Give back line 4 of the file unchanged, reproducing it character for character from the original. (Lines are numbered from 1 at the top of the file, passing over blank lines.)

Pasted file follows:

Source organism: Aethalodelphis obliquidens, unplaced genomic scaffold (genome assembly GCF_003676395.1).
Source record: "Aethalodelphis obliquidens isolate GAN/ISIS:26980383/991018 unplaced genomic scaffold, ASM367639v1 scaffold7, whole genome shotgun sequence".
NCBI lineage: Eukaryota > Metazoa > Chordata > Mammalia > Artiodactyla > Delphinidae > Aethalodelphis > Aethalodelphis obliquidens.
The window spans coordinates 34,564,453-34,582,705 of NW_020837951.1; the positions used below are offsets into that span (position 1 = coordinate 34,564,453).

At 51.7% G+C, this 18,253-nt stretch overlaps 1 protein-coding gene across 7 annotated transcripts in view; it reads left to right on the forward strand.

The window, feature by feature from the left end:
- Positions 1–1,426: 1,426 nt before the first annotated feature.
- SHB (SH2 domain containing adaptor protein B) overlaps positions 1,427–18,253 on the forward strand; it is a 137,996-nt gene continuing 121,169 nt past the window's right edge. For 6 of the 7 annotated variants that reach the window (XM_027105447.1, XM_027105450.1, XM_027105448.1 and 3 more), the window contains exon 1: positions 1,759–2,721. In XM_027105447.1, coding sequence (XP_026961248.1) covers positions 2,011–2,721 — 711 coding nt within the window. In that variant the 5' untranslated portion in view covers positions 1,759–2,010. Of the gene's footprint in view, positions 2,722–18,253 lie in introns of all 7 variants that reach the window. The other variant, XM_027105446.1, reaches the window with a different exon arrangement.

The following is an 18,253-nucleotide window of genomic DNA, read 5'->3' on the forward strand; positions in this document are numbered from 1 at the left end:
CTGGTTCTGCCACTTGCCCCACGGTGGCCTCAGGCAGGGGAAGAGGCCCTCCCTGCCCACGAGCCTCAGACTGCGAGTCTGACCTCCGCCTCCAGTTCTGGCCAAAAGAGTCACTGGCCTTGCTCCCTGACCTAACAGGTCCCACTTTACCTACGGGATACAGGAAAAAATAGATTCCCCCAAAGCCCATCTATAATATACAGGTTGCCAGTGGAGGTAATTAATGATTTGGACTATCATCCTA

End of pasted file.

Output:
The window spans coordinates 34,564,453-34,582,705 of NW_020837951.1; the positions used below are offsets into that span (position 1 = coordinate 34,564,453).